The preliminary results came from the RECOVERY trial, which has been testing potential Covid-19 treatments since March 2020. Tocilizumab was added to the trial in April 2020. The results have not yet been peer-reviewed or published in a medical journal, but are expected to be made available in a preprint.
For the trial, 2,022 patients were randomly allocated tocilizumab and compared with 2,094 patients who received standard care.
“There were 596 deaths amongst the people in the tocilizumab group, 29%, and there were 694 deaths, 33%, in the usual care group. So that is a reduction in the risk of deaths of around about a sixth or a seventh,” Martin Landray, professor of medicine and epidemiology at the Nuffield Department of Population Health at the University of Oxford, and deputy chief investigator of the RECOVERY trial, said during a briefing on Thursday.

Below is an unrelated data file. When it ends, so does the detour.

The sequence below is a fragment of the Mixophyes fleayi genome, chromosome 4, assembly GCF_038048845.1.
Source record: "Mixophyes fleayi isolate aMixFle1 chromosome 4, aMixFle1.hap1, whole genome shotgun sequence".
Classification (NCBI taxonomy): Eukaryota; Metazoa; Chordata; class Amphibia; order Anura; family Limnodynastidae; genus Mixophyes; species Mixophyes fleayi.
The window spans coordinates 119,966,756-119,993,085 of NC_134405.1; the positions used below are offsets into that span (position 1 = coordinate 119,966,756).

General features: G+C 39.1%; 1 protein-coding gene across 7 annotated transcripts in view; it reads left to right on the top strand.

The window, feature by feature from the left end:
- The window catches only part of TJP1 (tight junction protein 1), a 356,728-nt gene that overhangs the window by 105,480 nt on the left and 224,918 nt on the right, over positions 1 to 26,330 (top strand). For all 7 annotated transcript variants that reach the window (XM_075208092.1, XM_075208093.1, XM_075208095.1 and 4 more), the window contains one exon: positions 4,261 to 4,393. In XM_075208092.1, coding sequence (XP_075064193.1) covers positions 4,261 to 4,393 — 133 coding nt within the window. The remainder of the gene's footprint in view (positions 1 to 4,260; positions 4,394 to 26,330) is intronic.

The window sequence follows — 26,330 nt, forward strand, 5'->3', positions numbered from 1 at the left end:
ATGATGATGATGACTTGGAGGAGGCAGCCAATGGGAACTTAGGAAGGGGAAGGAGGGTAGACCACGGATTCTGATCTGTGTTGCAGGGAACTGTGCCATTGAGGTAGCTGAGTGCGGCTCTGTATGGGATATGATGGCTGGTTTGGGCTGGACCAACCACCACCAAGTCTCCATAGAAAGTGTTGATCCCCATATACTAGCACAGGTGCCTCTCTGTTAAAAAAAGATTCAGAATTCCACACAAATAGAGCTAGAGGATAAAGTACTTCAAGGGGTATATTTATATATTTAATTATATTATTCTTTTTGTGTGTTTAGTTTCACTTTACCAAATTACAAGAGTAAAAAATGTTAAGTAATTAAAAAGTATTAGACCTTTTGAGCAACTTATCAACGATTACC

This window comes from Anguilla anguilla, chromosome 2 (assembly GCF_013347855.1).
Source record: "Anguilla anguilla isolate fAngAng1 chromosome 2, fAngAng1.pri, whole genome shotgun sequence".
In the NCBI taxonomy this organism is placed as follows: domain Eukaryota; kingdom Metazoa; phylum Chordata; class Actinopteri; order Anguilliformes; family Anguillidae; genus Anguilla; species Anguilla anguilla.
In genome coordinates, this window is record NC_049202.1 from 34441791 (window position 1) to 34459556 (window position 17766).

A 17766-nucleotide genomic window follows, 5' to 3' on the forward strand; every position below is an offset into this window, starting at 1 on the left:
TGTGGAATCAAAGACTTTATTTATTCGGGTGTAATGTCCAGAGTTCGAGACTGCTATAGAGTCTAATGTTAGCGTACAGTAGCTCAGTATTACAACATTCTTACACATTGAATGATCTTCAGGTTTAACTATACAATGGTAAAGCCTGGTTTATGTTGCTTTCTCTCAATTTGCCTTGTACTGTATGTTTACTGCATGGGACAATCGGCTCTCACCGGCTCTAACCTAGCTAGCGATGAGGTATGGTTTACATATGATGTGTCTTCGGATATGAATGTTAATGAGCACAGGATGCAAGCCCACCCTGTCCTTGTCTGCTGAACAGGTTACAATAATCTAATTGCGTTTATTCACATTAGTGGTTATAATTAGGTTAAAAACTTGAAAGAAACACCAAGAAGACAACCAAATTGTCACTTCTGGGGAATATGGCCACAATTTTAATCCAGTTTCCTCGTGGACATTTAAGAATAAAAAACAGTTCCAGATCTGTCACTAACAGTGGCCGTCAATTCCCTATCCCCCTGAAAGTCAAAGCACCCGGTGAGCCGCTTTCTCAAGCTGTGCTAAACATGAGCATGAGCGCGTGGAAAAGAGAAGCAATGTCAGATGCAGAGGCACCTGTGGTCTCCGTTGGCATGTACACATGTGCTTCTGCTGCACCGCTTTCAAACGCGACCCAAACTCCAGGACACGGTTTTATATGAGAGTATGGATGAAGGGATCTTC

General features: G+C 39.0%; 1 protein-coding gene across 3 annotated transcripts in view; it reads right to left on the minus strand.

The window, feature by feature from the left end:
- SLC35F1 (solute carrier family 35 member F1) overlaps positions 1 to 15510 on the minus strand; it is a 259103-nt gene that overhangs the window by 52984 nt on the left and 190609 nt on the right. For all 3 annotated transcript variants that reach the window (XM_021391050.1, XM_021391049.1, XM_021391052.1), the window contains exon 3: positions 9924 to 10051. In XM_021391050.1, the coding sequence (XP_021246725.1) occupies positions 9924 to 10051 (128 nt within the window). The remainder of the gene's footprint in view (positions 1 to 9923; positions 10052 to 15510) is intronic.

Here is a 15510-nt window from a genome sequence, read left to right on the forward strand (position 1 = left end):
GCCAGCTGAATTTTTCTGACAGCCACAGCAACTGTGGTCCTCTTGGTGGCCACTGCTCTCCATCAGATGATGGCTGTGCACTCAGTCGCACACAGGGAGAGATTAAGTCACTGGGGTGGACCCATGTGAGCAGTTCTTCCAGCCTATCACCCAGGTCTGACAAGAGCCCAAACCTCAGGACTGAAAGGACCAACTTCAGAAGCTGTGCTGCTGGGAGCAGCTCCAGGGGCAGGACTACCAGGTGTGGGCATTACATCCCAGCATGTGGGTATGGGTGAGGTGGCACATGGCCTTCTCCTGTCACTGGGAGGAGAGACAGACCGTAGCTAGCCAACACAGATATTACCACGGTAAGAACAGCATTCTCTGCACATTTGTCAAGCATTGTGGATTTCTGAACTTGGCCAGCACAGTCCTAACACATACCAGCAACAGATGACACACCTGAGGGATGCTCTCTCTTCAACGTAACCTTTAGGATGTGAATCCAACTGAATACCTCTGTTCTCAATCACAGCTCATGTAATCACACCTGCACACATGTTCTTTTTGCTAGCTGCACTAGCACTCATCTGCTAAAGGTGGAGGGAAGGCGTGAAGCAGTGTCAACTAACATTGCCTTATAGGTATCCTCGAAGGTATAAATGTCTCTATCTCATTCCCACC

“An absolute difference of four in a hundred,” Landray said. “You need to treat about 25 patients in order to save one patient, one life.”
Landray said that the benefits were consistent in every group of patients studied.
The drug was also shown to have a benefit for people who were not on mechanical ventilation at the start of the trial, with the risk of progressing to mechanical ventilation or death reducing from 38% to 33%.
The benefits of the drug were seen to be in addition to benefits from steroids such as dexamethasone. Eighty-two percent of the patients were receiving one of these steroids.
“The data suggest that in Covid-19 patients with hypoxia (requiring oxygen) and significant inflammation, treatment with the combination of systemic corticosteroid (such as dexamethasone) plus tocilizumab reduces mortality by about one third for patients requiring simple oxygen and nearly one half for those requiring invasive mechanical ventilation,” said a press release from the University of Oxford.